It was a dispiriting, violent week in Palestine/Israel, but it ended surprisingly. It was dispiriting because the ancient vapid formulas kept getting repeated which no evidence or argument ever penetrates. The repetition wears you down, you lose hope, and turn to the sports news.
Formulas like: Israel has the right to defend itself from attack. Israel is moral, the other side is immoral. We gave Gaza freedom, they gave us terror. Hamas will never recognize Israel's right to exist. These are examples, to be sure, of Israel-side propaganda. I have no doubt Palestinian leaders are capable of equal fatuousness but they lack Israeli access to Western outlets. I know unequivocal supporters of Israel will instantly deny even this claim despite what seems to me clear evidence: Just read the papers or watch the news. That's what's so disheartening. Discussion, after so many decades, seems pointless.
But if you do want proof of imbalance, consider this: leaders in both Canada and the U.S. instantly endorsed the precise talking points of Israel's leaders, in the very same words (Any government facing what Israel…). It's as if they were wired to Bibi Netanyahu's larynx. Perhaps in Stephen Harper's case he actually believes it. But Barack Obama tried to argue some of those issues with Israel during his first term. He seemed to have totally given up.
Then, mid-week, unexpectedly, the violence stopped, even as the rhetoric flowed on. What accounts for that? It seems to me the Americans discovered, or blundered onto, a new diplomatic strategy. It was this: Agree with everything Israel says, then do exactly what you want anyway.
"Yah, yah," they said. "You're the victims, they're the aggressors. Sure, sure. You're totally moral, they're killing their own children. You have a right to defend yourself with advanced arms we supply against those people blockaded inside an area smaller than Toronto. We know you want peace and a two-state solution and the only reason you've occupied all their land and continue to colonize it is because they won't grant your right to have a nation of your own."
Why not? It's a proven waste of time to argue so just repeat their talking points. What can Bibi say: I reject your unqualified support? It's brilliant. It checkmates all their patterned responses. Then do exactly what you'd like to.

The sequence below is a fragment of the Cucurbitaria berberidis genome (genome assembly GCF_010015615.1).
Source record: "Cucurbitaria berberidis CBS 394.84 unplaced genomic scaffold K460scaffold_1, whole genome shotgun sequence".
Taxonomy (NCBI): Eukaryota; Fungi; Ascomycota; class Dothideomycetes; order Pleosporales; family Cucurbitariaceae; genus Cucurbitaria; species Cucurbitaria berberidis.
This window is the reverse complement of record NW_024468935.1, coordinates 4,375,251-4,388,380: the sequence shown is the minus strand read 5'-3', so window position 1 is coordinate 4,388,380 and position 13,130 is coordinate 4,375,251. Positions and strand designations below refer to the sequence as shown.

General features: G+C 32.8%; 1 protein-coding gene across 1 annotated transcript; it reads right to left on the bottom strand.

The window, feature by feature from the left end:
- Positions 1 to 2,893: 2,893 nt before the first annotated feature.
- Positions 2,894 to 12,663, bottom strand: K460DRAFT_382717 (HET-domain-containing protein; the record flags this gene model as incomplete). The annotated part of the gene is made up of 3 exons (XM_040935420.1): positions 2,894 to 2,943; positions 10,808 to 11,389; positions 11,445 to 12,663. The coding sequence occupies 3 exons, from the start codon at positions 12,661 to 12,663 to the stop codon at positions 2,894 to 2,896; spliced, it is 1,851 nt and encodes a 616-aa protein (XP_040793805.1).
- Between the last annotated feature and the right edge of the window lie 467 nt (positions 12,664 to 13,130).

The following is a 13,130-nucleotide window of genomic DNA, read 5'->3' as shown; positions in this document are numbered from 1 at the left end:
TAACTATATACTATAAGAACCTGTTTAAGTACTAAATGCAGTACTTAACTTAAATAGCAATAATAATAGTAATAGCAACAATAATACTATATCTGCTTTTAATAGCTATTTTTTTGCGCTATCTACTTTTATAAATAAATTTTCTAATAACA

So Hillary Clinton flies in from Asia, which she probably wouldn't unless the whole deal was in the bag already. She visits Netanyahu, pats him on the head, repeats how right he is on everything. Then goes to failed U.S.-Israel protégé Abu Mazen in the West Bank, who's looking very weak compared to Hamas's resistance in Gaza, pats him on the head, and says his only option now is to co-operate with his hated rivals there. Then she flies to Cairo -- the real name of the game -- where President Morsi of the hitherto reviled Muslim Brotherhood is the only figure who can make contact happen between Israel and Hamas, due to strictures on dealing with Hamas -- on which of course the U.S. agrees with Israel -- and the deal is cooked.
It puts the U.S. in a slightly less one-sided light in the region and establishes a bond between it and Morsi. Then Obama calls Bibi and congratulates him for his statesmanlike agreement to the truce. Bibi'd better go along, after his ill-advised support of Mitt Romney in the U.S. election, since Israelis, always worried about relations with the U.S., will soon vote themselves. Whew.
Israel's leaders may still be confused by all this, like the 7-year-old who tells his mom he's running away and she says, "OK, I'll pack you sandwiches." Didn't they just tell us they agree with us about everything? Whassup widdat?
Who truly knows? We never ever learn the real truth in foreign affairs. But it's more hopeful than fleeing to the sports pages. If you want something less jaded, there's a young Gazan living abroad, who posted a week ago: God save my beautiful Gaza. Most of us probably don't think of Gaza as beautiful. But home is beautiful because it's home. He may be feeling at least a little bit blessed at this end of that week.
This article was first published in the Toronto Star.
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